These 20 Historical Figures With Severe Mental Issues Helped Shape The World
These 20 Historical Figures With Severe Mental Issues Helped Shape The World

These 20 Historical Figures With Severe Mental Issues Helped Shape The World

Theodoros - November 27, 2018

These 20 Historical Figures With Severe Mental Issues Helped Shape The World
Stalin, transformed the Soviet Union into an industrial and military superpower, even though millions of his own citizens died during his brutal reign. About History.

4. Joseph Stalin’s Possible Mental Illness Could Explain his Incredibly Violent Behavior

Joseph Stalin ruled the Soviet Union for more than two decades, leaving a legacy of death and terror as he turned a backward Russia into a world superpower. According to Stalin’s physician, Alexander Myasnikov, the most recognized figure of communist history suffered from a series of mental issues including paranoid personality disorder and manic depression. Also, in his diaries, Myasnikov claims that Stalin suffered from atherosclerosis (the hardening of the arteries), which made his mental health even more fragile. This actually, could have been a factor in his political decision-making and violent actions.

Major atherosclerosis in the brain, which the doctors found at the autopsy, should raise the question of how much this illness – which had clearly been developing over a number of years – affected Stalin’s health, character and his actions, as Dr. Myasnikov wrote in the diaries, excerpts of which were published for the first time in the Russian newspaper Moskovsky Komsomolets in 2011. Scientists concluded that character traits can easily become exaggerated, to the point a person becomes paranoid, and that it’s very possible Stalin may have lost his sense of good and bad, healthy and dangerous, permissible and impermissible because of his illness.

These 20 Historical Figures With Severe Mental Issues Helped Shape The World
Portrait of Ernest Hemingway (Original Caption). Fortune.

3. Ernest Hemingway Survived World War I, Malaria, Skin Cancer, Pneumonia, Two Plane Crashes, Hepatitis, and a Fractured Skull. But Depression Killed Him.

Hemingway, arguably the most celebrated American author of all time, was as manly as a man can be. The image of his father, a moody, bullying, and depressive man, haunted his life. He wanted to resurrect himself in order to release himself from the responsibility for his death and chose to do so by killing himself with his favorite shotgun. The real cause of his death remains unknown though. Was it an accident, a suicide, or a prevalent genetic killer that caused toxic levels of iron to flood the body, ultimately inciting depression and agony? Historians still debate the reasons behind Hemingway’s pulling of the trigger.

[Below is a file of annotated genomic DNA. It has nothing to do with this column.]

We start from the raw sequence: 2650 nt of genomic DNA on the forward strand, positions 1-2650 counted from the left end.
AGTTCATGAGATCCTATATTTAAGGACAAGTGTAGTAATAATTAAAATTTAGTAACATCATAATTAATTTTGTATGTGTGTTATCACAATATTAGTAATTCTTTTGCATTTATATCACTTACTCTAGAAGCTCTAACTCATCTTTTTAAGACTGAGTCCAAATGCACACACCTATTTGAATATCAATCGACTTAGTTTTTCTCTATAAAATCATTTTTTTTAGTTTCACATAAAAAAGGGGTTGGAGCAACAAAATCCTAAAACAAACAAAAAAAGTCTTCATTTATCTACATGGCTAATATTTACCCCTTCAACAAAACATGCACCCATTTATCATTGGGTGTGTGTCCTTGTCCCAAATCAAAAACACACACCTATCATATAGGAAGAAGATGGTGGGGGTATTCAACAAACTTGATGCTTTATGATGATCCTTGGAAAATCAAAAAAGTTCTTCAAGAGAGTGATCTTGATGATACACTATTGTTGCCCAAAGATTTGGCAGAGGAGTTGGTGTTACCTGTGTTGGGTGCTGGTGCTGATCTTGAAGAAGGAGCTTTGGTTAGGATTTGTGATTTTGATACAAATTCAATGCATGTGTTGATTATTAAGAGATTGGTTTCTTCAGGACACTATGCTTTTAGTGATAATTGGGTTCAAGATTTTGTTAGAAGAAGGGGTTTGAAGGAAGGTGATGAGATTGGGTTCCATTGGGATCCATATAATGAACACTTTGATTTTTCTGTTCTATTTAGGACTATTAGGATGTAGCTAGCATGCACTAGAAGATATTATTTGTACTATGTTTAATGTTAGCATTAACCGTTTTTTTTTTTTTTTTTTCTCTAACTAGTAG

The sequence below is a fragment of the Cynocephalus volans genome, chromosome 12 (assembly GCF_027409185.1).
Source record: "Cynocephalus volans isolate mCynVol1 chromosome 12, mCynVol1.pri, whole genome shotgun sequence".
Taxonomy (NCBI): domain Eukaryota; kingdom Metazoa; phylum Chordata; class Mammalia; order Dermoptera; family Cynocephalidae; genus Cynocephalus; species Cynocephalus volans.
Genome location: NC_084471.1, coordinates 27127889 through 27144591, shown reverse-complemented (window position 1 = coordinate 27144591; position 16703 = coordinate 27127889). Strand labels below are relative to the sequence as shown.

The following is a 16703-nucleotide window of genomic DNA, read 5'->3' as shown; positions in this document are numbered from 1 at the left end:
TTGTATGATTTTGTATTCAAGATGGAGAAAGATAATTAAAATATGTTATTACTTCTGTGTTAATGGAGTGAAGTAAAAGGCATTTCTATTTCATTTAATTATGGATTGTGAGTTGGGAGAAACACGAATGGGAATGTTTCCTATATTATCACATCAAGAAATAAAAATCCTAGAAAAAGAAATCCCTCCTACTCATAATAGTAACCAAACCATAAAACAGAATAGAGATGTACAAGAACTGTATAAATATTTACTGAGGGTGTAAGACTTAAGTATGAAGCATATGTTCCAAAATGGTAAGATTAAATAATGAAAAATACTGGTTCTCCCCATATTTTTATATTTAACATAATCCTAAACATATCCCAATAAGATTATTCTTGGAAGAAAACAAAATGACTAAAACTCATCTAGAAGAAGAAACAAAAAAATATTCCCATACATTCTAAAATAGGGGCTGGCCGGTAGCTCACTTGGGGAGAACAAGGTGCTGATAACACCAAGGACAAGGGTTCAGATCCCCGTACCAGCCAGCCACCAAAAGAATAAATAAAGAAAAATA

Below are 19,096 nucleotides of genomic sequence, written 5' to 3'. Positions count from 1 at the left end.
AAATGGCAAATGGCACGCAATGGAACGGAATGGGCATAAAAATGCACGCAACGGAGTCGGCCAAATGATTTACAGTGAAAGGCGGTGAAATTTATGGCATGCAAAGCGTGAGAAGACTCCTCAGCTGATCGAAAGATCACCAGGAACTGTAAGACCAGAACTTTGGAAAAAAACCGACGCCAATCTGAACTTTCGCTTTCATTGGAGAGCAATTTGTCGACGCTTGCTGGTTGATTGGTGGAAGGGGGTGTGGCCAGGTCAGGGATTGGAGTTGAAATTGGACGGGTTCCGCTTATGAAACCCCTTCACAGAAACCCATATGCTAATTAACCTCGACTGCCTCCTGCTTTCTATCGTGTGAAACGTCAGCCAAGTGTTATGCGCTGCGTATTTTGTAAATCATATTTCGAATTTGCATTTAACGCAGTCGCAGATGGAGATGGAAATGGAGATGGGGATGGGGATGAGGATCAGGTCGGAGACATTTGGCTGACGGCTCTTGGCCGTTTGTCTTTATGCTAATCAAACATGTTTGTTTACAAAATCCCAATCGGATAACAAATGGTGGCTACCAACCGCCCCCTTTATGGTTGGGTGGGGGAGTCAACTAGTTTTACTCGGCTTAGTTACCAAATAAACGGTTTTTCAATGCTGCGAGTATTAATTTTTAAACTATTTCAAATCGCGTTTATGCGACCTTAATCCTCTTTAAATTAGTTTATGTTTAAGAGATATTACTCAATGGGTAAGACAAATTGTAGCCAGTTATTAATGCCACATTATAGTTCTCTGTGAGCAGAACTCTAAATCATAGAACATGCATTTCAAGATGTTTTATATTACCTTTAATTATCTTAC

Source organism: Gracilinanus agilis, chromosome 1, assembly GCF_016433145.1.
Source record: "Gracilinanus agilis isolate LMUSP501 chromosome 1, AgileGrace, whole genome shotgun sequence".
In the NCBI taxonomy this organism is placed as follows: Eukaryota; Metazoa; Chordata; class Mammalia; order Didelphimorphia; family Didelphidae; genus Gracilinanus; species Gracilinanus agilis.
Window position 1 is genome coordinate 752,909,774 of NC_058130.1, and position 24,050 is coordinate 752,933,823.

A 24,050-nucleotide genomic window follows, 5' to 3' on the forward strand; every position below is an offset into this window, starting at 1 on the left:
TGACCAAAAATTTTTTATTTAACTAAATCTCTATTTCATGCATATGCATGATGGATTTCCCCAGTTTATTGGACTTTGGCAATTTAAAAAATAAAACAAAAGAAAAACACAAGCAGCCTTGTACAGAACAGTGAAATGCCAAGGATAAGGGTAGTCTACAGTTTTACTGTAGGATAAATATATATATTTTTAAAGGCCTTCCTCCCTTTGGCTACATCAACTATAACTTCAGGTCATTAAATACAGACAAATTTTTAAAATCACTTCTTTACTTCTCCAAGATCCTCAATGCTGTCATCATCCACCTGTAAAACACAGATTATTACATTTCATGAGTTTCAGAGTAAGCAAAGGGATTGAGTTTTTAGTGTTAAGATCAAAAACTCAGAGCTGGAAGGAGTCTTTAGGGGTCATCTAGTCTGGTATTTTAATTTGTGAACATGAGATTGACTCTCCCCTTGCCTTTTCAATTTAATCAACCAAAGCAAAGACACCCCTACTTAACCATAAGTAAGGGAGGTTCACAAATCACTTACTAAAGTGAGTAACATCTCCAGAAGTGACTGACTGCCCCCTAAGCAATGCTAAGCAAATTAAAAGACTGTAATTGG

At the time of his death, Hemingway was 61 years old. According to Mayo Clinic, just days before his tragic death, the famous author was receiving treatment for what was thought to be hypertension and a “very old” case of hepatitis at Mayo Clinic, a reputable not-for-profit medical hospital. His doctor described his health as “excellent” just a month before he commits suicide. Ernest’s father, brother, sister, and granddaughter also ended their lives, a fact that seems to verify contemporary psychiatry’s suggestion that depression and suicide are in many cases inherited.

These 20 Historical Figures With Severe Mental Issues Helped Shape The World
A painting of Vincent Van Gogh after one of the artist’s most infamous moments. The Independent.

2. Vincent Van Gogh Cut his Earlobe Off and Offered it to a Prostitute

Although there’s no consensus on the world-famous painter‘s mental health, based on the evidence derived mainly from his behavior and actions, many competing hypotheses have been advanced as to possible conditions from which he may have suffered. Various symptoms are described in Van Gogh’s letters such as hallucinations, nightmares, absent-mindedness, insomnia, and anxiety. His infamous act of cutting off his earlobe and giving it to a prostitute and his eventual suicide leave little or no doubt that Van Gogh was mentally unstable. It’s also well-documented that the famous painter was hospitalized in the mental clinic of Saint-Rémy-de-Provence.